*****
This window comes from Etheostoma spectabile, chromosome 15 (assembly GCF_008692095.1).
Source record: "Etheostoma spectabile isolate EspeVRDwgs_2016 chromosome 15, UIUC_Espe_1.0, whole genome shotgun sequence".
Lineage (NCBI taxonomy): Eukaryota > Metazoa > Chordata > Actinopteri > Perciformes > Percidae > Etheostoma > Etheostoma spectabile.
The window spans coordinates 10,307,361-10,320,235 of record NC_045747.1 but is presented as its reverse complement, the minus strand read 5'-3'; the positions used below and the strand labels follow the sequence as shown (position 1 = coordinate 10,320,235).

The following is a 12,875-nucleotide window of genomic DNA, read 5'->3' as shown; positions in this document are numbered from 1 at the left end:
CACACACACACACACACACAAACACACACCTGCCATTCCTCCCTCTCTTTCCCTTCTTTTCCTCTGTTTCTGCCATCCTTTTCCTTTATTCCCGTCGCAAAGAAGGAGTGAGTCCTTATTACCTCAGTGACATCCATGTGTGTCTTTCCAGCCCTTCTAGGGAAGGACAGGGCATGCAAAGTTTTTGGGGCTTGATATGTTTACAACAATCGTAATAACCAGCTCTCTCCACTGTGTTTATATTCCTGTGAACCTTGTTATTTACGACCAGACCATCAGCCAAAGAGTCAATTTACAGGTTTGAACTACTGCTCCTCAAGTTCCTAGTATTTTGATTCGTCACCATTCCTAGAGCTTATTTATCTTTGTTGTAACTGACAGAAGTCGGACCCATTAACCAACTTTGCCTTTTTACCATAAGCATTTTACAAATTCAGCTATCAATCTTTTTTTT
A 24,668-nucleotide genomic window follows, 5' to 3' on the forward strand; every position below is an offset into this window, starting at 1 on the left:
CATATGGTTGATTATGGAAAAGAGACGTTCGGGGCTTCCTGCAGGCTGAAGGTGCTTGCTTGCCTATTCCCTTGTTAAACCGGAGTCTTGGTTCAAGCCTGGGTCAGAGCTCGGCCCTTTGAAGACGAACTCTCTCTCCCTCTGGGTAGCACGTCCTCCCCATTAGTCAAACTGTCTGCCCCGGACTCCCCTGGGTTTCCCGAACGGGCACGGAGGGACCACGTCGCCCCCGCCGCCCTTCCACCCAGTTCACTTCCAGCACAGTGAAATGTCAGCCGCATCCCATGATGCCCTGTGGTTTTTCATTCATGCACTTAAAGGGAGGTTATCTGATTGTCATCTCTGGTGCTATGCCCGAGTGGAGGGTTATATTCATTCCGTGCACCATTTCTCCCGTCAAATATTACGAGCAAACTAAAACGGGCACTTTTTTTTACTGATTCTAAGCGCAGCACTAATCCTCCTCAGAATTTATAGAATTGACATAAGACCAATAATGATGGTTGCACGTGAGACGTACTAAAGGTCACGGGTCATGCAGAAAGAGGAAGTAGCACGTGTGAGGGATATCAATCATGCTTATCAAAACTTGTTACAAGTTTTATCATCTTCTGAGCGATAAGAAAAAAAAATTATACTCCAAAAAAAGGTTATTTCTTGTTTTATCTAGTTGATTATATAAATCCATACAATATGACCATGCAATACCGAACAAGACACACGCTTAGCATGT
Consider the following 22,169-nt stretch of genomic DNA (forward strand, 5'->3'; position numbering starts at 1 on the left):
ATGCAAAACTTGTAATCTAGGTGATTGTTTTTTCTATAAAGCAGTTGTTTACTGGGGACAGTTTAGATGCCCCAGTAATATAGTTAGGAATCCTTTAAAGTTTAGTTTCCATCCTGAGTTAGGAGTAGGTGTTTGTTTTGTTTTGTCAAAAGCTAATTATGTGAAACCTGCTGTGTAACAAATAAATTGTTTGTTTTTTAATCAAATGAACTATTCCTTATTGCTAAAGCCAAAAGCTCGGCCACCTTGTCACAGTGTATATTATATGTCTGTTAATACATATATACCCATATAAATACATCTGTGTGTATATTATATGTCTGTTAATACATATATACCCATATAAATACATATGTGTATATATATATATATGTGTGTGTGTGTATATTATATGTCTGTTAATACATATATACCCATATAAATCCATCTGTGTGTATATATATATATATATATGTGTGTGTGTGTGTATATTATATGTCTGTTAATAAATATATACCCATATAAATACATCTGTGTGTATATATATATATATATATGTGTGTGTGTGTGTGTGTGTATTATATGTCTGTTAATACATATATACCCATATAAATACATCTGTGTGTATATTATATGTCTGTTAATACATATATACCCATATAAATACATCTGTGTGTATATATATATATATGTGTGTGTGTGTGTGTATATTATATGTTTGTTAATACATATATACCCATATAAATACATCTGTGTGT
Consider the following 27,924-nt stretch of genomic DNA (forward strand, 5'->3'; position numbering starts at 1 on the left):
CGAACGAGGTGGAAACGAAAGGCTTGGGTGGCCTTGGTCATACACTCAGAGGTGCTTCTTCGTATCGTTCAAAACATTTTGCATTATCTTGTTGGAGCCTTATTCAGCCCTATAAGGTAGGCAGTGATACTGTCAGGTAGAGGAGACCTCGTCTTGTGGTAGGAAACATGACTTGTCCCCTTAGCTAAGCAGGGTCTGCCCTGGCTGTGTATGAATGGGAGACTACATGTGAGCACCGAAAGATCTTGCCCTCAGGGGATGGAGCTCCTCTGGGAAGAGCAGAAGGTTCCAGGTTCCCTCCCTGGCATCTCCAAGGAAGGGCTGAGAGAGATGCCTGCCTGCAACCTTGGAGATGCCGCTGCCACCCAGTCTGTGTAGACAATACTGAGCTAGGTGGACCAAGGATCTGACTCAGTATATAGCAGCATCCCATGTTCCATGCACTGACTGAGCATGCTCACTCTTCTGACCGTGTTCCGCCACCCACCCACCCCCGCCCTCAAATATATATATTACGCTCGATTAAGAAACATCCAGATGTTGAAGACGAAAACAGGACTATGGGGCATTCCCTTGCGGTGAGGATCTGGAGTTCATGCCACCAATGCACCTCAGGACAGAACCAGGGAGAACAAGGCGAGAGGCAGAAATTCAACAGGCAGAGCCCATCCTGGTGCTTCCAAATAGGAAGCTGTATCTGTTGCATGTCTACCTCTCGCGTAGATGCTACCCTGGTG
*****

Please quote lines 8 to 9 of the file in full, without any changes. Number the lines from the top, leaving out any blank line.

CATATGGTTGATTATGGAAAAGAGACGTTCGGGGCTTCCTGCAGGCTGAAGGTGCTTGCTTGCCTATTCCCTTGTTAAACCGGAGTCTTGGTTCAAGCCTGGGTCAGAGCTCGGCCCTTTGAAGACGAACTCTCTCTCCCTCTGGGTAGCACGTCCTCCCCATTAGTCAAACTGTCTGCCCCGGACTCCCCTGGGTTTCCCGAACGGGCACGGAGGGACCACGTCGCCCCCGCCGCCCTTCCACCCAGTTCACTTCCAGCACAGTGAAATGTCAGCCGCATCCCATGATGCCCTGTGGTTTTTCATTCATGCACTTAAAGGGAGGTTATCTGATTGTCATCTCTGGTGCTATGCCCGAGTGGAGGGTTATATTCATTCCGTGCACCATTTCTCCCGTCAAATATTACGAGCAAACTAAAACGGGCACTTTTTTTTACTGATTCTAAGCGCAGCACTAATCCTCCTCAGAATTTATAGAATTGACATAAGACCAATAATGATGGTTGCACGTGAGACGTACTAAAGGTCACGGGTCATGCAGAAAGAGGAAGTAGCACGTGTGAGGGATATCAATCATGCTTATCAAAACTTGTTACAAGTTTTATCATCTTCTGAGCGATAAGAAAAAAAAATTATACTCCAAAAAAAGGTTATTTCTTGTTTTATCTAGTTGATTATATAAATCCATACAATATGACCATGCAATACCGAACAAGACACACGCTTAGCATGT
Consider the following 22,169-nt stretch of genomic DNA (forward strand, 5'->3'; position numbering starts at 1 on the left):